Mo’ money, fewer problems

Quitting cigarette smoking is not easy. While there are numerous options out there such as counseling and nicotine replacement, these do not always work. However, researchers may have finally found one method that could work well for most people.

And it involves cold, hard cash.

The trick? Paying people to quit smoking. Well, sort of. Scot Halpern and his team of researchers recently investigated how financial incentives could help people quit smoking. Using CVS employees and their friends/family as test subjects, the researchers ran four different experiments to see how adding financial incentives to nicotine replacement and counseling can help people quit smoking. The four experiments went as follows:

  1. If you quit smoking for 6 months, you get $800.
  2. You pay $150 at the start, and if you quit smoking for 6 months you get your deposit back plus an additional $650
  3. People are put into groups of 6 and encouraged to interact on Facebook. There are three payouts: at 14 days, 30 days, and six months. For every person that quits by each time point, you get $100 per person. If you make it to 6 months, you get an extra $200 reward. So if everybody quits from day 14 for all 6 months, then everyone gets $2000!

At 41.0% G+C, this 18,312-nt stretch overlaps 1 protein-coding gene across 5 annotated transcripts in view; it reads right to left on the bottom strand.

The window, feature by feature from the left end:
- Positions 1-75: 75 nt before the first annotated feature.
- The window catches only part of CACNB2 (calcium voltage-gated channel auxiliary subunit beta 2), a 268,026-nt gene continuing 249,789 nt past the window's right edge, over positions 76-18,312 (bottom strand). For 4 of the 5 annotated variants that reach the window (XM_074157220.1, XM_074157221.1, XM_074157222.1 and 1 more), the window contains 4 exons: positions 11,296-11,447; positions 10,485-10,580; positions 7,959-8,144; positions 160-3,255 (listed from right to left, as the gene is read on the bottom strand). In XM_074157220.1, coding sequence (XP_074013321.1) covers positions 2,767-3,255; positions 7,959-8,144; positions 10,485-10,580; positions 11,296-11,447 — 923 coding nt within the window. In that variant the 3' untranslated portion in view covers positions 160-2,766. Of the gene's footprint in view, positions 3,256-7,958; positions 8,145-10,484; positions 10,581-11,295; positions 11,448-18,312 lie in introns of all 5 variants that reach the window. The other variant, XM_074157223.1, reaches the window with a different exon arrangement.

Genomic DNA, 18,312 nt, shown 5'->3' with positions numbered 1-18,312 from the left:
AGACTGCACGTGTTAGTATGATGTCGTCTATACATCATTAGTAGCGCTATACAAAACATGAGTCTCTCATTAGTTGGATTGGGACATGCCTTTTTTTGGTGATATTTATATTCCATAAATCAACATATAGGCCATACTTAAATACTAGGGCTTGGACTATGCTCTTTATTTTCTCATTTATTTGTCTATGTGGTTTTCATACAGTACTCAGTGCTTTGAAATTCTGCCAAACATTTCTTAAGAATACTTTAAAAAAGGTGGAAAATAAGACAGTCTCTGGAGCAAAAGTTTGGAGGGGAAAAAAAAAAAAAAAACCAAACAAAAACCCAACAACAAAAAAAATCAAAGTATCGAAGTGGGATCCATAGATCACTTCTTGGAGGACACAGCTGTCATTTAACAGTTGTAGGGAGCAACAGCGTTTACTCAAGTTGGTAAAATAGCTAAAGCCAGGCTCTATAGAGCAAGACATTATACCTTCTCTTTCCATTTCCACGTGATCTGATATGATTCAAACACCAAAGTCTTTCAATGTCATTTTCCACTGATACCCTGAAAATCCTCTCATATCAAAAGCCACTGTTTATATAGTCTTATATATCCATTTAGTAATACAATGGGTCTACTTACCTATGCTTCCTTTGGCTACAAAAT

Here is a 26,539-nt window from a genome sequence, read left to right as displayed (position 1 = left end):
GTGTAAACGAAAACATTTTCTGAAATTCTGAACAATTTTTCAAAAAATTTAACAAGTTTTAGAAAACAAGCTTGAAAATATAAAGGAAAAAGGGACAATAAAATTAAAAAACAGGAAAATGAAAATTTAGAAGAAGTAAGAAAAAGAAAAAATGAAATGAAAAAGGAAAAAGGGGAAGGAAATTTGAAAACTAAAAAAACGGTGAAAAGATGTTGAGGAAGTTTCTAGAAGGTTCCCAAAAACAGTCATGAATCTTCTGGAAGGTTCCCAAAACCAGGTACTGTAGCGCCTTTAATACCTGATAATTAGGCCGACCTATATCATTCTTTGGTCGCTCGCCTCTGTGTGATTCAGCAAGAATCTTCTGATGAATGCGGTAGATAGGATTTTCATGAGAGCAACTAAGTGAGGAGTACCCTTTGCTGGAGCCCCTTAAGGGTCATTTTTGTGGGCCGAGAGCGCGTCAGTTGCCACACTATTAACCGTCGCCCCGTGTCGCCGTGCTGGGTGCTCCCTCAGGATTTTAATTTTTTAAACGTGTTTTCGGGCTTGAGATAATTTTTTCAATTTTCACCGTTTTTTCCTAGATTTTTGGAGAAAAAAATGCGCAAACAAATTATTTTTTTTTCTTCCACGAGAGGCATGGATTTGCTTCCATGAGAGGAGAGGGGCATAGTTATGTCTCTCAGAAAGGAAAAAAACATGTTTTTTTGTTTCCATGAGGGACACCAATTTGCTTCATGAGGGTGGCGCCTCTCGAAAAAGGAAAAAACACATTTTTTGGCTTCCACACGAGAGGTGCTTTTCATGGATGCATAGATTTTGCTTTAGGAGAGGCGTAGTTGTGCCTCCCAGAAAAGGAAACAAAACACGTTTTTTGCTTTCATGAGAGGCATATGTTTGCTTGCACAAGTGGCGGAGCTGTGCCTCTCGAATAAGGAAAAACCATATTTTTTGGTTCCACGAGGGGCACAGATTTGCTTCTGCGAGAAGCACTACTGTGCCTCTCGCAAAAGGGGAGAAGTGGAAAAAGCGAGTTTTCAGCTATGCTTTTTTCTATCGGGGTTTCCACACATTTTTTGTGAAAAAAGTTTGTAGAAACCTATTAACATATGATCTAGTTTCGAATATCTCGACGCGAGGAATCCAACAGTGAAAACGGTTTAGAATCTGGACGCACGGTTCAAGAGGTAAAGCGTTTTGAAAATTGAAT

4. You pay $150 at the start and are placed into a group with 5 others. The payouts are the same as in experiment three, except that you get $100 more for everyone who DOESN’T quit.

Once volunteers were assigned to one of these experiments, they then had the option to actually go ahead and participate or not. Not surprisingly, the experiments requiring a deposit were not as popular as the ones based solely on rewards. However, making people deposit money was TWICE as effective as the pure reward experiments in getting people to quit. Not to mention, it worked 5 times better than just normal interventions alone. At the end of the day, though, because so few people signed up for the deposit experiment, the overall most effective method ended up being experiment 1.

More importantly, this study agrees with past data showing financial incentives work well in helping smokers to quit. In fact, GE funded a similar study involving $750 incentives, and showed that the financial incentives worked three times better than just normal interventions alone.

However, like all good things in life, there’s a catch to all this. Even in the CVS study, around half of the participants across all groups who had quit, went back to smoking a year later. Still, what these studies clearly show is that if you want people to quit, then “Mo’ money, fewer problems” seems to be a pretty good approach.

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